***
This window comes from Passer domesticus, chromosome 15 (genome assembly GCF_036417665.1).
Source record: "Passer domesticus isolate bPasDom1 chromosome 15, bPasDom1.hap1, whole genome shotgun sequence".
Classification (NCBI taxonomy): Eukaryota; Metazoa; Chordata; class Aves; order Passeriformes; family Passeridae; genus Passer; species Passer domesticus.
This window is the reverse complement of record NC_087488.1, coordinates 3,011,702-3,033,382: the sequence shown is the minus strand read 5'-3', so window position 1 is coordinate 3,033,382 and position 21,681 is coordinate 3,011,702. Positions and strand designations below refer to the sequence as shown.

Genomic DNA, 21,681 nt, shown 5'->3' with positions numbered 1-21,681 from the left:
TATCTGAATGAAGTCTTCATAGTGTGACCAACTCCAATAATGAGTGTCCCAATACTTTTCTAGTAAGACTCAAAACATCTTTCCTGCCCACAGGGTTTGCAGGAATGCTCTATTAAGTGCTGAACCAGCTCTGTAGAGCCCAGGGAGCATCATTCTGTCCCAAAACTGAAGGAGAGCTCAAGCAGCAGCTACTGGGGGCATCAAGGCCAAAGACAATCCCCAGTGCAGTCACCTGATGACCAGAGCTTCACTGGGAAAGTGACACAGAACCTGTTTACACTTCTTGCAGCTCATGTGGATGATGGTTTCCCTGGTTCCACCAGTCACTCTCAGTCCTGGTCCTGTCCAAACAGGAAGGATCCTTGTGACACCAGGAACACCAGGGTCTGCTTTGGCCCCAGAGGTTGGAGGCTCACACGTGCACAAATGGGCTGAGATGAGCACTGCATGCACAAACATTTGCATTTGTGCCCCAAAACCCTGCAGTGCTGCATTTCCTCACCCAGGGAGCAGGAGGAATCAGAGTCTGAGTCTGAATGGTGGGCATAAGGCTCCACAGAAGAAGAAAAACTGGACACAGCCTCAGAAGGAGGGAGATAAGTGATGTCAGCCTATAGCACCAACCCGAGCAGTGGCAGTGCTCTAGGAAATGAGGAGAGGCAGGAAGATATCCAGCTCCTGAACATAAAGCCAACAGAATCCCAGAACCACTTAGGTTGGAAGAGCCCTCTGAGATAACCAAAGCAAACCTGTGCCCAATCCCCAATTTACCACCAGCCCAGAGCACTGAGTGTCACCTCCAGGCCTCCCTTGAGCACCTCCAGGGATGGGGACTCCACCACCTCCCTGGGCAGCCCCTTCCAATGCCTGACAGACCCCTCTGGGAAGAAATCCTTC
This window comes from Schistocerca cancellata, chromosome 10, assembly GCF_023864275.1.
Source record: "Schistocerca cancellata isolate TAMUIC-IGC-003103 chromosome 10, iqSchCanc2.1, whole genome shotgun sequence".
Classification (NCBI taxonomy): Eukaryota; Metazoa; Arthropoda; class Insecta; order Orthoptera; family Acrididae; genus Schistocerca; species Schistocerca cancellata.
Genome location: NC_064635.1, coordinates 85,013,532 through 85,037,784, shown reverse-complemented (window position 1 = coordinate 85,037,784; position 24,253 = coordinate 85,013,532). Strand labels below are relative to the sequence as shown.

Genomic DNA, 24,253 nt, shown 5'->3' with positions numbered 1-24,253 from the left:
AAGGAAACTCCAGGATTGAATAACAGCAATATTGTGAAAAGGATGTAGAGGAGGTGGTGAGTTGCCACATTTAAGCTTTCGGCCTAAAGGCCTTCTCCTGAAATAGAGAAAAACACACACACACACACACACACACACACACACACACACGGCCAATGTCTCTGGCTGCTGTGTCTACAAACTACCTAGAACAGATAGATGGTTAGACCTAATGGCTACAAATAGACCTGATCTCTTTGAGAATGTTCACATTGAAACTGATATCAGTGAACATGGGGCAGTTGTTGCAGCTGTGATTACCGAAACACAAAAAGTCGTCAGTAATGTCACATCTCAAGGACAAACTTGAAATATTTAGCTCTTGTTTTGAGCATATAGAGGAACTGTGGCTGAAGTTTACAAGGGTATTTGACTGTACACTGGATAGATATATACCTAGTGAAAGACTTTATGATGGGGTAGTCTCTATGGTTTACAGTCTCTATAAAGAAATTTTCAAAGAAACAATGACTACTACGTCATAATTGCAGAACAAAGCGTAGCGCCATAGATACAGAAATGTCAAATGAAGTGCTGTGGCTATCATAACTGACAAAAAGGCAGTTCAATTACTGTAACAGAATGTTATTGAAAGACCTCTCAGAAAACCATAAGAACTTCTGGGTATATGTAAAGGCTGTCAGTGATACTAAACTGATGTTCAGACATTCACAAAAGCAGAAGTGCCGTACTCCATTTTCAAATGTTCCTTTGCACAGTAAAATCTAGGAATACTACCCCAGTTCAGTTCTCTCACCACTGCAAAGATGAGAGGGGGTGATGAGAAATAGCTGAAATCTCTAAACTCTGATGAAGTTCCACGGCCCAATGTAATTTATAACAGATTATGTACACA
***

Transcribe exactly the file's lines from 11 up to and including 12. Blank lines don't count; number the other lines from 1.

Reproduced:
Genomic DNA, 24,253 nt, shown 5'->3' with positions numbered 1-24,253 from the left:
AAGGAAACTCCAGGATTGAATAACAGCAATATTGTGAAAAGGATGTAGAGGAGGTGGTGAGTTGCCACATTTAAGCTTTCGGCCTAAAGGCCTTCTCCTGAAATAGAGAAAAACACACACACACACACACACACACACACACACACACACGGCCAATGTCTCTGGCTGCTGTGTCTACAAACTACCTAGAACAGATAGATGGTTAGACCTAATGGCTACAAATAGACCTGATCTCTTTGAGAATGTTCACATTGAAACTGATATCAGTGAACATGGGGCAGTTGTTGCAGCTGTGATTACCGAAACACAAAAAGTCGTCAGTAATGTCACATCTCAAGGACAAACTTGAAATATTTAGCTCTTGTTTTGAGCATATAGAGGAACTGTGGCTGAAGTTTACAAGGGTATTTGACTGTACACTGGATAGATATATACCTAGTGAAAGACTTTATGATGGGGTAGTCTCTATGGTTTACAGTCTCTATAAAGAAATTTTCAAAGAAACAATGACTACTACGTCATAATTGCAGAACAAAGCGTAGCGCCATAGATACAGAAATGTCAAATGAAGTGCTGTGGCTATCATAACTGACAAAAAGGCAGTTCAATTACTGTAACAGAATGTTATTGAAAGACCTCTCAGAAAACCATAAGAACTTCTGGGTATATGTAAAGGCTGTCAGTGATACTAAACTGATGTTCAGACATTCACAAAAGCAGAAGTGCCGTACTCCATTTTCAAATGTTCCTTTGCACAGTAAAATCTAGGAATACTACCCCAGTTCAGTTCTCTCACCACTGCAAAGATGAGAGGGGGTGATGAGAAATAGCTGAAATCTCTAAACTCTGATGAAGTTCCACGGCCCAATGTAATTTATAACAGATTATGTACACA